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Henry Morton Stanley, Dorothy Stanley, The Autobiography of Sir Henry Morton Stanley 2 0 Browse Search
Colonel Theodore Lyman, With Grant and Meade from the Wilderness to Appomattox (ed. George R. Agassiz) 2 0 Browse Search
The Daily Dispatch: April 16, 1862., [Electronic resource] 2 0 Browse Search
Elias Nason, The Life and Times of Charles Sumner: His Boyhood, Education and Public Career. 2 0 Browse Search
William Hepworth Dixon, White Conquest: Volume 2 2 0 Browse Search
Cambridge History of American Literature: volume 1, Colonial and Revolutionary Literature: Early National Literature: Part I (ed. Trent, William Peterfield, 1862-1939., Erskine, John, 1879-1951., Sherman, Stuart Pratt, 1881-1926., Van Doren, Carl, 1885-1950.) 2 0 Browse Search
Edward L. Pierce, Memoir and letters of Charles Sumner: volume 3 2 0 Browse Search
Thomas Wentworth Higginson, Carlyle's laugh and other surprises 2 0 Browse Search
James Parton, The life of Horace Greeley 2 0 Browse Search
Thomas Wentworth Higginson, Harvard Memorial Biographies 2 0 Browse Search
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Frederick H. Dyer, Compendium of the War of the Rebellion: Regimental Histories, Missouri Volunteers. (search)
itia Infantry. Duty in 7th Military District, North Missouri. 64th Missouri Regiment Enrolled Militia Infantry. Duty in 1st Military District. 65th Missouri Regiment Enrolled Militia Infantry. Affair near Breckenridge June 9, 1864. Operations against Price September and October, 1864. Surrender of Carrollton October 17, 1864. Duty in District of North Missouri. 66th Missouri Regiment Enrolled Militia Infantry. Duty in 8th Military District, Dept. Missouri. At Milan, Mo., June 10, 1864. 66th Missouri Regiment Provisional Enrolled Militia Infantry. Duty in 8th Military District, North Missouri. 67th Missouri Regiment Enrolled Militia Infantry. Placed on duty in 8th Military District, North Missouri, June, 1864. 67th Missouri Regiment Provisional Enrolled Militia Infantry. At Danville, Mo. 68th Missouri Regiment Enrolled Militia Infantry. No details. 68th Missouri Provisional Enrolled Militia Infantry. Duty in 1st Military Distr
r. But this whole treatment is in pleasant contrast with the protracted suffering from fire which made the summer a torment; and yet I fear that I must return to that treatment. It is with a pang unspeakable, that I find myself thus arrested in the labors of life and in the duties of my position. This is harder to bear than the fire. I do not hear of friends engaged in active service,--like Trumbull in Illinois,--without a feeling of envy. From Savoy he went through Switzerland via Milan to Venice, but was too great an invalid to derive much pleasure from visiting the Ducal Palace or the far-famed Rialto. He returned to Paris in November by the way of Vienna, Berlin, and Munich. By the advice of Dr. Brown-Sequard, he now abandoned his cherished purpose of returning home, and repaired to the ancient city of Montpellier, near the Mediterranean Sea, distinguished alike for the brilliancy of its atmosphere, and the richness of its scenery. Here he passed the winter months in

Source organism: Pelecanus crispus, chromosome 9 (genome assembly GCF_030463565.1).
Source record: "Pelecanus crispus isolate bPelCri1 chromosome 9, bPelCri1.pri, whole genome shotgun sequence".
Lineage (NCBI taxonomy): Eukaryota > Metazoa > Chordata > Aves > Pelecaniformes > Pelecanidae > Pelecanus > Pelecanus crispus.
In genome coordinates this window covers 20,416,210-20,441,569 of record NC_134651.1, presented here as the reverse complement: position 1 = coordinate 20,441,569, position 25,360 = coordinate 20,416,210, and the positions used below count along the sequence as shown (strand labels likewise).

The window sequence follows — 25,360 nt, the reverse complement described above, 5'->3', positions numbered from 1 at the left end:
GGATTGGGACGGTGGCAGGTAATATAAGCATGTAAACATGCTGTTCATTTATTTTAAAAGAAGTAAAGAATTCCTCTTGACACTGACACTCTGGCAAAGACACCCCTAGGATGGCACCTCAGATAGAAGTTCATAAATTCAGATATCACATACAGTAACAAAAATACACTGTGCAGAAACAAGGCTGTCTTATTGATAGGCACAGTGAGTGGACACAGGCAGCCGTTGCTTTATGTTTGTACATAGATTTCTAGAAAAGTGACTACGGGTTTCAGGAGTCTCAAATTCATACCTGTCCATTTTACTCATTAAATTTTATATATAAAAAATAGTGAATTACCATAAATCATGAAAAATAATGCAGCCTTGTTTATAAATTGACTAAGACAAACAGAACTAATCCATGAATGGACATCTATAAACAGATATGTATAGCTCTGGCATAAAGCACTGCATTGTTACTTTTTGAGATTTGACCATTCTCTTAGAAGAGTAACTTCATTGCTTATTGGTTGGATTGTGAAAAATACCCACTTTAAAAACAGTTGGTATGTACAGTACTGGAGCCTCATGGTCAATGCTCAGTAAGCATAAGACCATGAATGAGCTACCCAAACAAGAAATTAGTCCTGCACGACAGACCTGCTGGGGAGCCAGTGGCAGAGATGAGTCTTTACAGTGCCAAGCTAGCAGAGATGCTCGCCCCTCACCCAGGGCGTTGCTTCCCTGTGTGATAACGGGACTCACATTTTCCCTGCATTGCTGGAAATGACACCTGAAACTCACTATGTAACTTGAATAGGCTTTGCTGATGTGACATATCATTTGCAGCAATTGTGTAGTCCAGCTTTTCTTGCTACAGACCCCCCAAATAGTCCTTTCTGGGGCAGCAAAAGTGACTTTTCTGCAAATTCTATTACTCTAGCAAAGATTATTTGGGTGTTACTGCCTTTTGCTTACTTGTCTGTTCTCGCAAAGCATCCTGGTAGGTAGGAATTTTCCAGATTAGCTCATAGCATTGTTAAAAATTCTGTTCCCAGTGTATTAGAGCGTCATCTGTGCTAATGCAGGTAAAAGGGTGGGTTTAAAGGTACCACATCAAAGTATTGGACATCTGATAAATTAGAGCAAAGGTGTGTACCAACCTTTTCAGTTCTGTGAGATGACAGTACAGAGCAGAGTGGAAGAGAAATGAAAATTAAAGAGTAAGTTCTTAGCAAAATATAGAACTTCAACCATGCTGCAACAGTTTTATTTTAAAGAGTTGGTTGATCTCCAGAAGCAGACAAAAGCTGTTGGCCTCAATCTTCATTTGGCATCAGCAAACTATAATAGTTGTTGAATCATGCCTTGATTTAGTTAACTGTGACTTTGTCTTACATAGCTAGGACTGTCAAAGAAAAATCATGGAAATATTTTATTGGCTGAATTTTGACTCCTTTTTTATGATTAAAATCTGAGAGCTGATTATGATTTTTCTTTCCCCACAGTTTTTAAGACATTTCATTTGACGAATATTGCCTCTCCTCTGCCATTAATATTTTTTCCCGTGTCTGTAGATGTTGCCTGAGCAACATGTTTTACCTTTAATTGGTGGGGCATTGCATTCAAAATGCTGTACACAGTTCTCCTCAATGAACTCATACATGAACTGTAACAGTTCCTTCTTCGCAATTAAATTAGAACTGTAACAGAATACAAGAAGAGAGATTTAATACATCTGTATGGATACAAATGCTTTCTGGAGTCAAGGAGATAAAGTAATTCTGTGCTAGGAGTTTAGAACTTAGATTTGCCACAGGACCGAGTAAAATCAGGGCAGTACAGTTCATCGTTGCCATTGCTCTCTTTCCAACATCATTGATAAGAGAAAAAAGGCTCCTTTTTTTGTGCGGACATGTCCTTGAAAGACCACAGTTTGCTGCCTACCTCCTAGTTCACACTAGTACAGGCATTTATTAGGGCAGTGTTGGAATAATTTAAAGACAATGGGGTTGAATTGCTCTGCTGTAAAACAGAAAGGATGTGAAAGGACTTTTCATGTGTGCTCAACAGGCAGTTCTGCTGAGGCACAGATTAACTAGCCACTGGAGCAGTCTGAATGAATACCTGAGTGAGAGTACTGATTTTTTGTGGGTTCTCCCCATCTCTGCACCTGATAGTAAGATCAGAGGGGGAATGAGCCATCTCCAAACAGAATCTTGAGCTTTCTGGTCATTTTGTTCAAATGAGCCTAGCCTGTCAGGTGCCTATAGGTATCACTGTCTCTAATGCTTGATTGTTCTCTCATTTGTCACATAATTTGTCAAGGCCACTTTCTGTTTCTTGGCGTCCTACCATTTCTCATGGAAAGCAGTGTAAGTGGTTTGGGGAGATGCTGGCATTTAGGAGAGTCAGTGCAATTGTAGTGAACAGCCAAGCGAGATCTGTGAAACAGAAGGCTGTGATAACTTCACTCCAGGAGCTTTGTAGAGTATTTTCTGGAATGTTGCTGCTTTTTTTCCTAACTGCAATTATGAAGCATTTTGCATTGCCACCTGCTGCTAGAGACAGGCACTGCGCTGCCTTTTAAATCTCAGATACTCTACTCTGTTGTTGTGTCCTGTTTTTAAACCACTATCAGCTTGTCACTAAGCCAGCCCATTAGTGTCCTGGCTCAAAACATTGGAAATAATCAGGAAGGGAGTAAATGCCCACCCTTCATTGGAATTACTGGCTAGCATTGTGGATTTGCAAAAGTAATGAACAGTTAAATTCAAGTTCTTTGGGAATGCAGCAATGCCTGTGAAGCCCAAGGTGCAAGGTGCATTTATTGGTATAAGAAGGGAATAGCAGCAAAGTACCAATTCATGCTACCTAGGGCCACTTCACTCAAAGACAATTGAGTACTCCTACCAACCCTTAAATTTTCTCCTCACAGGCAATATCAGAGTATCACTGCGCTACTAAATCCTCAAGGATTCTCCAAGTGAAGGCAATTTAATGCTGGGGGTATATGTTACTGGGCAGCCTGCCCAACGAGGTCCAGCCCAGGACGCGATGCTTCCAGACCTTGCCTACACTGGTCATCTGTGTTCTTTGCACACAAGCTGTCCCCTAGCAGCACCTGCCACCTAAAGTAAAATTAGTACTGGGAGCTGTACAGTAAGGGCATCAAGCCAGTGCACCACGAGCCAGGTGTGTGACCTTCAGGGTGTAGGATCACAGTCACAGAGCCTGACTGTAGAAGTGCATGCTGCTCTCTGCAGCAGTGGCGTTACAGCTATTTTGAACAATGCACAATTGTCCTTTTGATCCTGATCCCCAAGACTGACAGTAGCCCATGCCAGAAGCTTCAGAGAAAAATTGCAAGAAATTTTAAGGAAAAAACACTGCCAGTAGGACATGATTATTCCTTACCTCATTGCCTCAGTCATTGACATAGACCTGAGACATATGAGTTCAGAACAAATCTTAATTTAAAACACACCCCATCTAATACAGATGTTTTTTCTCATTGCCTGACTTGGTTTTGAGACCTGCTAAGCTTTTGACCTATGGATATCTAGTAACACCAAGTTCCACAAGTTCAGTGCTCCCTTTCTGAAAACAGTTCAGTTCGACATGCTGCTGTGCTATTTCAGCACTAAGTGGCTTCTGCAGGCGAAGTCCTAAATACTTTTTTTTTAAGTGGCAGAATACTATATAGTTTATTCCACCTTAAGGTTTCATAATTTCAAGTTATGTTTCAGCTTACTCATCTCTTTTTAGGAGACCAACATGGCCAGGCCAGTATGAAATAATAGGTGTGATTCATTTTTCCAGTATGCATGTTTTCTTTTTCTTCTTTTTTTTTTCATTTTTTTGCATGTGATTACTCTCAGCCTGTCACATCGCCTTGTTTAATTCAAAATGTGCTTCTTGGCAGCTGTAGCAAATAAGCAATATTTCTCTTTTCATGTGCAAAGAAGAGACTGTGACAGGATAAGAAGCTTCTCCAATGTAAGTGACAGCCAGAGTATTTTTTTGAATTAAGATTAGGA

William Hepworth Dixon, White Conquest: Volume 2, Chapter 36: Outlook. (search)
colonies and conquests, and has sunk into a third-rate power. France, which, little more than a hundred years ago, possessed Canada, Louisiana, the Mississippi valley, the island of Mauritius, and a stronghold in Hindoostan, has lost all these possessions and exchanged her vineyards and cornfields on the Rhine for the snows of Savoy and the sands of Algiers. Piedmont and Prussia, on the other hand, have sprung into the foremost rank of nations. Piedmont has become Italy, with a capital in Milan and Venice, Florence and Naples, as well as in Rome. Still more striking and more glorious has been the growth of Prussia. A hundred years ago Prussia was just emerging into notice as a small but well-governed and hard-fighting country, with a territory no larger than Michigan, and a population considerably less than Ohio. In a hundred years this small but well-governed and hard-fighting Prussia has become the first military power on earth. Russia, during these hundred years, has carried
Oliver Otis Howard, Autobiography of Oliver Otis Howard, major general , United States army : volume 2, Chapter 66: Italy and Switzerland (search)
ice had everywhere the appearance of decay, though still very beautiful and attractive. What you see, however, leaves a feeling of sadness as if for something passing away. You ask yourself, How can 125,--000 people continue to live there? There is little evidence of enterprise or progress. About ten o'clock in the evening of this day we again went on board a large gondola and with some German students as companions made our way to the train which left the city that night. We were in Milan the morning of June 6th, where the weather was mild and the skies clear. From the top of the cathedral, ethereal in its surpassing beauty, we had a magnificent view, which took in an immense portion of Italy. The city is circular and still encompassed on three sides by walls. The entire circuit is about eight miles. It can be entered from its different quarters by ten gates. It has sidewalks thoroughly paved. The Brera Palace, which was formerly a Jesuit College, was, when we were there
cern it except by the moving of objects on shore. Venice, la belle, appeared to as much disadvantage as a beautiful woman bedraggled in a thunder-storm. Lake Como. We stayed in Venice five days, and during that time saw all the sights that it could enter the head of a valet-de-place to afflict us with. It is an affliction, however, for which there is no remedy, because you want to see the things, and would be very sorry if you went home without having done so. Front Venice we went to Milan to see the cathedral and Leonardo da Vinci's Last supper. The former is superb, and of the latter I am convinced, from the little that remains of it, that it was the greatest picture the world ever saw. We shall run back to Rome for Holy Week, and then to Paris. Rome. From Lake Como we came back here for Holy Week, and now it is over. What do you think of it? Certainly no thoughtful or sensitive person, no person impressible either through the senses or the religious feeling